Check out a complete timeline of the unrest in Egypt.
It's been almost two weeks since 20,000 protesters spilled into the streets of Cairo in an unprecedented display of anti-government rage, inspired in part by revolts in Tunisia that forced the collapse of Zine El Abidine Ben Ali's 23-year rule.
Organizers of the January 25 protestsÂ that triggered the unrest chose that day - Police Day - to highlight the role of police corruption in addition to frustrations over the rising cost of living and failed economic policies. But all those concerns were distilled into one overriding demand: the resignation of President HosniÂ Mubarak, who has survived would-be assassins and illness, crushed a rising Islamist radical movement and maintained the peace with neighboring Israel that got his predecessor killed to rule Egypt for three decades. (More on Mubarak's reign)
Initially, it appeared that Mubarak had no intention of abandoning his post. Over time, he has taken steps that appear to some as gradual steps toward relinquishing power, and to others, mere gestures. Below we chart the major events in the apparent tide of transition:
January 29 - In a speech shortly after midnight, Mubarak announces that he has asked his cabinet to resign and acknowledges the "legitimate demand" for political and economic reforms. He gives no indication that he plans to step down.
Later Saturday, the Egyptian cabinet presents its resignation in response to Mubarak's request. Ahmed Shafik, ï»¿ï»¿ï»¿a minister from the cabinet that resigned, is appointed to form a new government, state TV reported. Omar Suleiman, a former head of intelligence, is appointed presidential deputy, or vice president.
Egypt's ruling party accepts the resignation of Ahmed Ezz, who was one of its senior leaders and a close confidant of Mubarak's son, according to state-run Nile TV.
January 31 - On the eve of a planned "march of millions," Vice President Omar Suleiman announces the government has begun discussions with opposition partiesï»¿ on "constitutional reform and legislation," promising plans will be drawn up "expeditiously."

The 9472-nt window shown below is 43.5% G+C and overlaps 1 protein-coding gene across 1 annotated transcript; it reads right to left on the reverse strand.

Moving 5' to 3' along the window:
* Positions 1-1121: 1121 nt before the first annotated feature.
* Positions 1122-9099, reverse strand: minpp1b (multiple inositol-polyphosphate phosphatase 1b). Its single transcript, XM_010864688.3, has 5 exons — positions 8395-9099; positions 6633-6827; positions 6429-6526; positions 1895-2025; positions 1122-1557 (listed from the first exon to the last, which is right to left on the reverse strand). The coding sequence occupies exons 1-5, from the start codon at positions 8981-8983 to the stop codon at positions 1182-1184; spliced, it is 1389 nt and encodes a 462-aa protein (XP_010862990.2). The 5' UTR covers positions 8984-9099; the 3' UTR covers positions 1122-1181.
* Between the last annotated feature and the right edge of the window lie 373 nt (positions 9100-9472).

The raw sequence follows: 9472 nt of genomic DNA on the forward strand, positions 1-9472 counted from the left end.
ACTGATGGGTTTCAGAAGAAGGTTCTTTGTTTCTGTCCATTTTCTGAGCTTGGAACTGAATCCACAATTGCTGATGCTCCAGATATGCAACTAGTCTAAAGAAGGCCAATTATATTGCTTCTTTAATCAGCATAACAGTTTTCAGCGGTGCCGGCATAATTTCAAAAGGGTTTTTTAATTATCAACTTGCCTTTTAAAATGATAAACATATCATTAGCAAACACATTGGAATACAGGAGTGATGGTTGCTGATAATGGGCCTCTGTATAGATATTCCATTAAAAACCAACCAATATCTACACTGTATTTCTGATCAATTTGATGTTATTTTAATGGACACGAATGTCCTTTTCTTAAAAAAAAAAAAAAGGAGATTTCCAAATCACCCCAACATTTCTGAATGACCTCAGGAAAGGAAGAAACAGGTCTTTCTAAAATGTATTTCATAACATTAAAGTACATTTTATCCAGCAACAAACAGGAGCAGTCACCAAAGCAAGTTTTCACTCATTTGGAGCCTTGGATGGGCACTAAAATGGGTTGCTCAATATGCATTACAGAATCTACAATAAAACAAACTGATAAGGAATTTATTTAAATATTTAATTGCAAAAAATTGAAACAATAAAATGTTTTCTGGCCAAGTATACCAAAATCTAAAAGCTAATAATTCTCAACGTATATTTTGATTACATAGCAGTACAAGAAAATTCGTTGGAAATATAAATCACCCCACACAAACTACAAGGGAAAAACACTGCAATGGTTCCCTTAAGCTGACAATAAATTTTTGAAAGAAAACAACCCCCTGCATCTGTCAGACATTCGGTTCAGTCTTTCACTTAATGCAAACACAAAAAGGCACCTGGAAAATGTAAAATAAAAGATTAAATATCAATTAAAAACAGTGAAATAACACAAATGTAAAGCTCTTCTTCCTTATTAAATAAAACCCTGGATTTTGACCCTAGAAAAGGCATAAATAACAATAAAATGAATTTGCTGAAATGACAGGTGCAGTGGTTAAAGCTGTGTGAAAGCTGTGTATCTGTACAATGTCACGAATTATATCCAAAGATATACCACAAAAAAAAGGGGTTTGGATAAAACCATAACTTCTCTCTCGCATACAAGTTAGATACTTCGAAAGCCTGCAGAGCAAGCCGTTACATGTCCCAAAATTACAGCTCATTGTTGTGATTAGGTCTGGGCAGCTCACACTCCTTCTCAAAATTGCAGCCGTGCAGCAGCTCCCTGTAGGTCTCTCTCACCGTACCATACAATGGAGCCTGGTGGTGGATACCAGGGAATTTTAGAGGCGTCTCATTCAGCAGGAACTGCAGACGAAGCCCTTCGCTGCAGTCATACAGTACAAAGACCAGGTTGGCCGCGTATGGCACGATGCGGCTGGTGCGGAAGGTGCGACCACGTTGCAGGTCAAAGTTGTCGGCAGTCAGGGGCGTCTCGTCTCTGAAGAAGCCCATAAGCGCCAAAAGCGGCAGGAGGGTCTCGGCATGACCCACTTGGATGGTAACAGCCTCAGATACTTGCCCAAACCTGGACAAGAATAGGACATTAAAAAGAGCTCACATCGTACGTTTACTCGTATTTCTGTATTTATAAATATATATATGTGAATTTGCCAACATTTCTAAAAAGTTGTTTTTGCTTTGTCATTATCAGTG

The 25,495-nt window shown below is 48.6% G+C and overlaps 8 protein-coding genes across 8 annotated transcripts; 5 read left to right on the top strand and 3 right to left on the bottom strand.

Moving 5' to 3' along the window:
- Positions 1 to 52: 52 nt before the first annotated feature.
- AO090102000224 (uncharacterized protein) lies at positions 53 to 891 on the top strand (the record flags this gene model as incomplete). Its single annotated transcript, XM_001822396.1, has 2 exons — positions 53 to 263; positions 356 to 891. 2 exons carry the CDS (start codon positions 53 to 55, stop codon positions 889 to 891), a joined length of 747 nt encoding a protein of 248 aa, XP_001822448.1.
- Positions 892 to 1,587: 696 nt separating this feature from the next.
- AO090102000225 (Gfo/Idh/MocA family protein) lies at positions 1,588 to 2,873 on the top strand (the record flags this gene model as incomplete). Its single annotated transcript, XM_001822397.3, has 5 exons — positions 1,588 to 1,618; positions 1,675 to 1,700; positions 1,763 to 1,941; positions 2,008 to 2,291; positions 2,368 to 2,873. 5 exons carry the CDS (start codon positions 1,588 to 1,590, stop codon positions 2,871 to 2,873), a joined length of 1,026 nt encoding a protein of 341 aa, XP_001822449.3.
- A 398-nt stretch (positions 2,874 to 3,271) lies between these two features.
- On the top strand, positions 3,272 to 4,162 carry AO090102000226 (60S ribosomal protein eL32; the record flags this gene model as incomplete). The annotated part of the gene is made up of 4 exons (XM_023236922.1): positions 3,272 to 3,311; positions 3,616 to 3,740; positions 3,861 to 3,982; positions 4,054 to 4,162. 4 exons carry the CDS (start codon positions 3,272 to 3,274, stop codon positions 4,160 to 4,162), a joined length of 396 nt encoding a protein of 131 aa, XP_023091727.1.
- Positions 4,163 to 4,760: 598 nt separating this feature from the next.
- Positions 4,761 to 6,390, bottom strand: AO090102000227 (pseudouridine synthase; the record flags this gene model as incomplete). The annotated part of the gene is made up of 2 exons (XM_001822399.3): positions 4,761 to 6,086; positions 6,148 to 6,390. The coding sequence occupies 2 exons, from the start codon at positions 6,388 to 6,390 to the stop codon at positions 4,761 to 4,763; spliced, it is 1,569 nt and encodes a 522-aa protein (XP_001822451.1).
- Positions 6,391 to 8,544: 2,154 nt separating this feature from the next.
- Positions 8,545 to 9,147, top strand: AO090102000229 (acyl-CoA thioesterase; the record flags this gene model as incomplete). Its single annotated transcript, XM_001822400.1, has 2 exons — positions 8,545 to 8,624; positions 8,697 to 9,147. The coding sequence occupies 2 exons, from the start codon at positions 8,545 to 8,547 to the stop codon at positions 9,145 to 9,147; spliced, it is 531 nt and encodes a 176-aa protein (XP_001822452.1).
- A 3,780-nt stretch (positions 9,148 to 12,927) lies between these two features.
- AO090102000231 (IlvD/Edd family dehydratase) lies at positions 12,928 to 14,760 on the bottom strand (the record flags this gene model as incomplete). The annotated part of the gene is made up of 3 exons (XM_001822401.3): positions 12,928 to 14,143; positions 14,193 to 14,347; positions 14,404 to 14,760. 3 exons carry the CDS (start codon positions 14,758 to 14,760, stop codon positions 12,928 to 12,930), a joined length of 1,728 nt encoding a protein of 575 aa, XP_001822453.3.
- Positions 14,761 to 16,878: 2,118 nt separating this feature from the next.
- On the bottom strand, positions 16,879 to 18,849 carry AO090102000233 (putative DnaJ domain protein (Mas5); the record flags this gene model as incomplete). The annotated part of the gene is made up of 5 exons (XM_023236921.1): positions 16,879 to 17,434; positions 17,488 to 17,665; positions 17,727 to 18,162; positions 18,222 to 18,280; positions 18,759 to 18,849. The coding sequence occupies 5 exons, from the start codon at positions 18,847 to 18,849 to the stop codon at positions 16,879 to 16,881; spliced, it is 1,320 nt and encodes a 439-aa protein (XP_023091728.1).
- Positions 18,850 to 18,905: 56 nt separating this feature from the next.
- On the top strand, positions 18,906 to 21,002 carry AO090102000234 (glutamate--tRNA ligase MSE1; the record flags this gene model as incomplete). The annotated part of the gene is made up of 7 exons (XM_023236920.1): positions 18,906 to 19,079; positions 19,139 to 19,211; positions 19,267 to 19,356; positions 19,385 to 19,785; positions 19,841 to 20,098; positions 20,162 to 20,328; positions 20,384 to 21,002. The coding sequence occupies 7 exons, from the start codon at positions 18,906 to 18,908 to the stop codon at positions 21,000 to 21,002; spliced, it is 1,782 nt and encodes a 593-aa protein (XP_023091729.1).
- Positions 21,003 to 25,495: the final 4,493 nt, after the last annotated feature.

February 1 - Mubarak announces he will not seek a new termÂ in September's elections, saying he had "spent enough time serving Egypt," but vows to stay in the country and finish his current term.
"I will pursue the transfer of power in a way that will fulfill the people's demands, and that this new government will fulfill the people's demands and their hopes for political, economic and social progress," he said.
"My first responsibility now is to restore the stability and security of the homeland, to achieve a peaceful transition of power in an environment that will protect Egypt and Egyptians, and which will allow for the responsibility to be given to whoever the people elect in the forthcoming elections," Mubarak said in a televised address Tuesday night.
The announcement fell flat in Cairo's TahrirÂ Square, where thousands of protesters erupted in chants of "Down with Mubarak!" and "The people want the president to be judged!" Some waved shoes in the air - a deep insult in the Arab world - and said they would continue their demonstrations until Mubarak quits outright.
Mohamed ElBaradei, the Nobel Peace Prize winner who has become a leading opposition figure, said Mubarak's decision was "an act of deception" that would only "extend the agony."
February 3 - Mubarak tells ABC News that he's fed up and would like to resign but fears his immediate resignation would plunge Egypt into further chaos.
February 5 - Key members of the embattled ruling party, including President Hosni Mubarak's once heir-apparent son, resign their party leadership posts as the vice begins began talks with opposition leaders. In the strongest gesture yet to satisfy angry Egyptians who have been protesting for 12 days, members of the general secretariat of the ruling National Democratic Party stepped down from those leadership positions, state television reported.
The restructuring included the elevation of HousamÂ Badrawi, a more liberal-minded politician who is taking over as the ruling party's secretary-general. Gamal Mubarak's resignation effectively puts to rest a widespread belief that the embattled president was preparing for a dynastic handover.
Mubarak's foes questioned whether the moves are meaningful or merely cosmetic.
ElBaradeiÂ dismissed the resignations as another in a series of small, hiccuping reforms. Mubarak, he said, has shown no sign he understands the people want a complete overhaul.
"It's about the whole shift to democracy," said ElBaradei, a Nobel laureate whose National Association for Change wants to see an immediate change in power. "I'm ready to engage when we believe that Mr. Mubarak is ready to step down."
Demonstrators on the streets also felt Mubarak was just trying to appease the people.
"This is just part of the drama that the regime is playing, a maneuver, just a sedative to calm down the masses," said Mohammed Mahmoud in the coastal city of Alexandria. "We need a peaceful transition and we know very well what the regime is trying to do. They are trying to buy time, so they can smuggle their money out of the country, the money that they robbed from the Egyptian people all these years."